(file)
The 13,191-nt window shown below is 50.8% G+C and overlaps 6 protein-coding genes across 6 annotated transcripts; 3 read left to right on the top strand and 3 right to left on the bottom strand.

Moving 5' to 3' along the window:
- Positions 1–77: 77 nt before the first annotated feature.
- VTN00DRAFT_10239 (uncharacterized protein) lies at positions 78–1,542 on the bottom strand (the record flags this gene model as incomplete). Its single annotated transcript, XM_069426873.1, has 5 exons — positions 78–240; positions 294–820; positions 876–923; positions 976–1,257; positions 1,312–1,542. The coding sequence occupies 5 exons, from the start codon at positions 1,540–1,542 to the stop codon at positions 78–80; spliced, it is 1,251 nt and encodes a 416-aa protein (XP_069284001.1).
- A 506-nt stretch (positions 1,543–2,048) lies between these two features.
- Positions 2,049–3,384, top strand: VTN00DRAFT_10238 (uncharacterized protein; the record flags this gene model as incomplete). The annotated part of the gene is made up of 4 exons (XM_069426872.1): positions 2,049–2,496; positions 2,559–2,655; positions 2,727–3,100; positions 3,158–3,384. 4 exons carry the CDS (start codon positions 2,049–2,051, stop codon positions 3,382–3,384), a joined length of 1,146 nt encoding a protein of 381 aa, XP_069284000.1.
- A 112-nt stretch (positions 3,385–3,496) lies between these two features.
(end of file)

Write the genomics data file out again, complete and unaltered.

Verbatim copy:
The 13,191-nt window shown below is 50.8% G+C and overlaps 6 protein-coding genes across 6 annotated transcripts; 3 read left to right on the top strand and 3 right to left on the bottom strand.

Moving 5' to 3' along the window:
- Positions 1–77: 77 nt before the first annotated feature.
- VTN00DRAFT_10239 (uncharacterized protein) lies at positions 78–1,542 on the bottom strand (the record flags this gene model as incomplete). Its single annotated transcript, XM_069426873.1, has 5 exons — positions 78–240; positions 294–820; positions 876–923; positions 976–1,257; positions 1,312–1,542. The coding sequence occupies 5 exons, from the start codon at positions 1,540–1,542 to the stop codon at positions 78–80; spliced, it is 1,251 nt and encodes a 416-aa protein (XP_069284001.1).
- A 506-nt stretch (positions 1,543–2,048) lies between these two features.
- Positions 2,049–3,384, top strand: VTN00DRAFT_10238 (uncharacterized protein; the record flags this gene model as incomplete). The annotated part of the gene is made up of 4 exons (XM_069426872.1): positions 2,049–2,496; positions 2,559–2,655; positions 2,727–3,100; positions 3,158–3,384. 4 exons carry the CDS (start codon positions 2,049–2,051, stop codon positions 3,382–3,384), a joined length of 1,146 nt encoding a protein of 381 aa, XP_069284000.1.
- A 112-nt stretch (positions 3,385–3,496) lies between these two features.